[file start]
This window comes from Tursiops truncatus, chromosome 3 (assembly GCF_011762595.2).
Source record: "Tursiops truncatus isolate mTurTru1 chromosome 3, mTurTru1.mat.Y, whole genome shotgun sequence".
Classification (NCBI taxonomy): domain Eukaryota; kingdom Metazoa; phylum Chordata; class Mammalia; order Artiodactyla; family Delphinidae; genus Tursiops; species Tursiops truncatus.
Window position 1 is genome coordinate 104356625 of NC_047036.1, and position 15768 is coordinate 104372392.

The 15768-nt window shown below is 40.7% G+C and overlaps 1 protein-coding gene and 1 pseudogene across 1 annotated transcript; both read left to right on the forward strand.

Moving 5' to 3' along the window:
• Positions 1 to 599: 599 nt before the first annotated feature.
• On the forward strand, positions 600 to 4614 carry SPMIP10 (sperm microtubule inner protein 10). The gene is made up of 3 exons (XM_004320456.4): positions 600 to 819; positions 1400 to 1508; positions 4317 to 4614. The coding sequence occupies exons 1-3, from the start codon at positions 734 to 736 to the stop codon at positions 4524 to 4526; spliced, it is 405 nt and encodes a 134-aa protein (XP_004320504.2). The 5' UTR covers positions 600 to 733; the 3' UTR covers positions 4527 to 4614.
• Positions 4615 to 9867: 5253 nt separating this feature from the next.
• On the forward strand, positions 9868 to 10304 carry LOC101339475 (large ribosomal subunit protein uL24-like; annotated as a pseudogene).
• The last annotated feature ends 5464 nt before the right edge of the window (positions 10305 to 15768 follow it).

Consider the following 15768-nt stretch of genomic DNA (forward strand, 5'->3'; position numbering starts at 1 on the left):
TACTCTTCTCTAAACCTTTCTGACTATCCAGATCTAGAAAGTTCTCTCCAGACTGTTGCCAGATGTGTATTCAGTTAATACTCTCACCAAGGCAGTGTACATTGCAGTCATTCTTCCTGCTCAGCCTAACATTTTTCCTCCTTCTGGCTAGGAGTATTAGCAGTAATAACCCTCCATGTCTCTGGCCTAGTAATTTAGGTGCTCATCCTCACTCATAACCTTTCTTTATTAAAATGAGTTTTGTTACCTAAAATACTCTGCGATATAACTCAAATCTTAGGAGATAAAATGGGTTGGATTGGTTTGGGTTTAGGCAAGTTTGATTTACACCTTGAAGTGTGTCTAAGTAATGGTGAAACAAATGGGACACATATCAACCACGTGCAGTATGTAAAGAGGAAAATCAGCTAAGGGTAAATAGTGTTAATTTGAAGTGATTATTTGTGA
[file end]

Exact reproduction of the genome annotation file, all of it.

This window comes from Tursiops truncatus, chromosome 3 (assembly GCF_011762595.2).
Source record: "Tursiops truncatus isolate mTurTru1 chromosome 3, mTurTru1.mat.Y, whole genome shotgun sequence".
Classification (NCBI taxonomy): domain Eukaryota; kingdom Metazoa; phylum Chordata; class Mammalia; order Artiodactyla; family Delphinidae; genus Tursiops; species Tursiops truncatus.
Window position 1 is genome coordinate 104356625 of NC_047036.1, and position 15768 is coordinate 104372392.

The 15768-nt window shown below is 40.7% G+C and overlaps 1 protein-coding gene and 1 pseudogene across 1 annotated transcript; both read left to right on the forward strand.

Moving 5' to 3' along the window:
• Positions 1 to 599: 599 nt before the first annotated feature.
• On the forward strand, positions 600 to 4614 carry SPMIP10 (sperm microtubule inner protein 10). The gene is made up of 3 exons (XM_004320456.4): positions 600 to 819; positions 1400 to 1508; positions 4317 to 4614. The coding sequence occupies exons 1-3, from the start codon at positions 734 to 736 to the stop codon at positions 4524 to 4526; spliced, it is 405 nt and encodes a 134-aa protein (XP_004320504.2). The 5' UTR covers positions 600 to 733; the 3' UTR covers positions 4527 to 4614.
• Positions 4615 to 9867: 5253 nt separating this feature from the next.
• On the forward strand, positions 9868 to 10304 carry LOC101339475 (large ribosomal subunit protein uL24-like; annotated as a pseudogene).
• The last annotated feature ends 5464 nt before the right edge of the window (positions 10305 to 15768 follow it).

Consider the following 15768-nt stretch of genomic DNA (forward strand, 5'->3'; position numbering starts at 1 on the left):
TACTCTTCTCTAAACCTTTCTGACTATCCAGATCTAGAAAGTTCTCTCCAGACTGTTGCCAGATGTGTATTCAGTTAATACTCTCACCAAGGCAGTGTACATTGCAGTCATTCTTCCTGCTCAGCCTAACATTTTTCCTCCTTCTGGCTAGGAGTATTAGCAGTAATAACCCTCCATGTCTCTGGCCTAGTAATTTAGGTGCTCATCCTCACTCATAACCTTTCTTTATTAAAATGAGTTTTGTTACCTAAAATACTCTGCGATATAACTCAAATCTTAGGAGATAAAATGGGTTGGATTGGTTTGGGTTTAGGCAAGTTTGATTTACACCTTGAAGTGTGTCTAAGTAATGGTGAAACAAATGGGACACATATCAACCACGTGCAGTATGTAAAGAGGAAAATCAGCTAAGGGTAAATAGTGTTAATTTGAAGTGATTATTTGTGA